Small Farms

Garlic co-op’s home-grown QA guide

Bronwyn Richards in the field. Image courtesy of SCU

Australia’s garlic industry has developed an Australian-first quality framework – a legacy of the successful Farming Together program.

A co-op of 30 garlic growers from Braidwood, NSW developed the framework as part of the $60,000 funded project.

The Australian Government-backed program supported the group of small-scale growers meeting demand for Australian-grown, chemical-free garlic.

The group developed a simple model for judging the quality of garlic presented for sale and supporting growers to grow to that standard.

Branded as BraidGarlic, the growers aim to expand production of late-season garlic to meet market demand from April to November, a time when Australia normally imports garlic. Currently only about 20% of garlic sold in Australia is grown domestically.

One of the project leaders, grower Bronwyn Richards said garlic is a crop well-suited to small-scale cultivation, often as a diversified crop alongside other primary production.

“Australia imports the majority of its garlic,” she said. “We actually don’t grow enough to meet demand here.

“The aim for Braidwood is to eventually be a key growing area for some of these later varieties of garlic that like our cold climate.”

“The development of a quality framework is a first in our industry. It documents how quality can be defined, judged and achieved. We have also developed a simple and easy to apply biosecurity plan that could be used by any garlic grower,” she said. “It will help raise industry awareness of biosecurity issues across all stages of growing and moving garlic.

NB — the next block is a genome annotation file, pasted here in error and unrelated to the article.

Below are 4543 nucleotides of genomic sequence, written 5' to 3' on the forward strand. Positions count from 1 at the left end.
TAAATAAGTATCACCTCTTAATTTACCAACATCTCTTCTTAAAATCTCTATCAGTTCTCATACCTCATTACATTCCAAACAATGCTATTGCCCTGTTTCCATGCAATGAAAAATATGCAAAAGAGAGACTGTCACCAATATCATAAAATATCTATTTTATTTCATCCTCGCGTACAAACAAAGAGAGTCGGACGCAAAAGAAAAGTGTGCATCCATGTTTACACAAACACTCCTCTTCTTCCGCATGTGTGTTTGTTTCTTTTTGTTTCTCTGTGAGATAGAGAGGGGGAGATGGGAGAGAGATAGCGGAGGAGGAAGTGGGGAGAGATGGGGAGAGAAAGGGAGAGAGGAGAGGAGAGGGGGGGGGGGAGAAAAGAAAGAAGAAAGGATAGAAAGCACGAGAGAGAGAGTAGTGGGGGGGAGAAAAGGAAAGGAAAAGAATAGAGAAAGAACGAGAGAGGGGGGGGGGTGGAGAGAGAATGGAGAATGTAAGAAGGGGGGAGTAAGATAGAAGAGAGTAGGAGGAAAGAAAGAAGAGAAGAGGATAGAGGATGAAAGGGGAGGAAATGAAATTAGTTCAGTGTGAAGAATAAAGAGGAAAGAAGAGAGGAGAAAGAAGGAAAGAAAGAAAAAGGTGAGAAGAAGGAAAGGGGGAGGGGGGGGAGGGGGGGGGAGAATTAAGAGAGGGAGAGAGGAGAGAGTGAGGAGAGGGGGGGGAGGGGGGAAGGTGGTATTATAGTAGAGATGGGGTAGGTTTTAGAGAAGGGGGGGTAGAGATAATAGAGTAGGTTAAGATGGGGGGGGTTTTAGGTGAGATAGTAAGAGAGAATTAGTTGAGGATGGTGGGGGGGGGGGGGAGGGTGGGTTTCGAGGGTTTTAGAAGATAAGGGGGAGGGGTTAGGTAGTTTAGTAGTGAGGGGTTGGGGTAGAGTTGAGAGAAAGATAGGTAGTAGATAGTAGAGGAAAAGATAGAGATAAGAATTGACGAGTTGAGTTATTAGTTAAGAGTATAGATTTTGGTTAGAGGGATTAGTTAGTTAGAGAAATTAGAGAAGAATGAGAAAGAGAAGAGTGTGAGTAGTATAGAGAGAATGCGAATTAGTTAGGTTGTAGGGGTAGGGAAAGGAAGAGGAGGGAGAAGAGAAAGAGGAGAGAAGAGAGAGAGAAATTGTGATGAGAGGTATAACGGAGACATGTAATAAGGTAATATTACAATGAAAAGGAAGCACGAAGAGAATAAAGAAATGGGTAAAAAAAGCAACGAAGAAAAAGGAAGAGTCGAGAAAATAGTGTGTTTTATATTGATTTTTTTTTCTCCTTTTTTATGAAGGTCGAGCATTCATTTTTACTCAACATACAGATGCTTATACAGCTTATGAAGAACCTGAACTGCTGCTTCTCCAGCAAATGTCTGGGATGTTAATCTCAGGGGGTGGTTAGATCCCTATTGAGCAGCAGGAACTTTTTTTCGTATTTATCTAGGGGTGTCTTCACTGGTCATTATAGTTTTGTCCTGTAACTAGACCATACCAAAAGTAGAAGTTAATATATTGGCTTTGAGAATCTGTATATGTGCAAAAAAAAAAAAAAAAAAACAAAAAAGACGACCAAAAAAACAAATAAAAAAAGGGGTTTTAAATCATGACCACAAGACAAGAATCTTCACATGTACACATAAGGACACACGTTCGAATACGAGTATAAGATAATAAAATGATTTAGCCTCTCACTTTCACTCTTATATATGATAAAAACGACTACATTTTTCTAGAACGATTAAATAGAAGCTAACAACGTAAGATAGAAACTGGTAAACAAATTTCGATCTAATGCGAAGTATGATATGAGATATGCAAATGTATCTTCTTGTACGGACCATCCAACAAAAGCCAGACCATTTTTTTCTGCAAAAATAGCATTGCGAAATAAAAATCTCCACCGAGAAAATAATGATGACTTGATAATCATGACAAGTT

“Additionally, we believe the financial model developed for our project is scalable and has application to other co-operatives. In our view the model can be contextualised for other industries and co-operative business structures.”

Ms Richards added that involvement in the Farming Together program delivered immediate financial benefits to the group both in a better retail price for the crop and with a bulk purchase of mulch straw that saw the group saving $50 a bale.

Farming Together program director Lorraine Gordon said: “The project not only built capacity within the Braidwood garlic co-op, it delivered learnings that will benefit the whole industry.”

The Farm Co-operative and Collaboration Program (known as Farming Together) has been a two-year, $13.8m initiative from the Australian Government designed to help agricultural groups value-add, secure premium pricing, scale-up production, attract capital investment, earn new markets or secure lower input costs.

In two years Farming Together has had contact with more than 28,500 farmers, making it possibly Australia’s largest farmer agency. It supported more than 730 collaborative farm, fish and forestry groups. In its first year the program turned a $9.21m Australian Government investment into $20.45m of value-added production, creating 131 full-time equivalent jobs.

The Farming Together pilot program was delivered by Southern Cross University and finished on 30 June 2018.

Source: SCU

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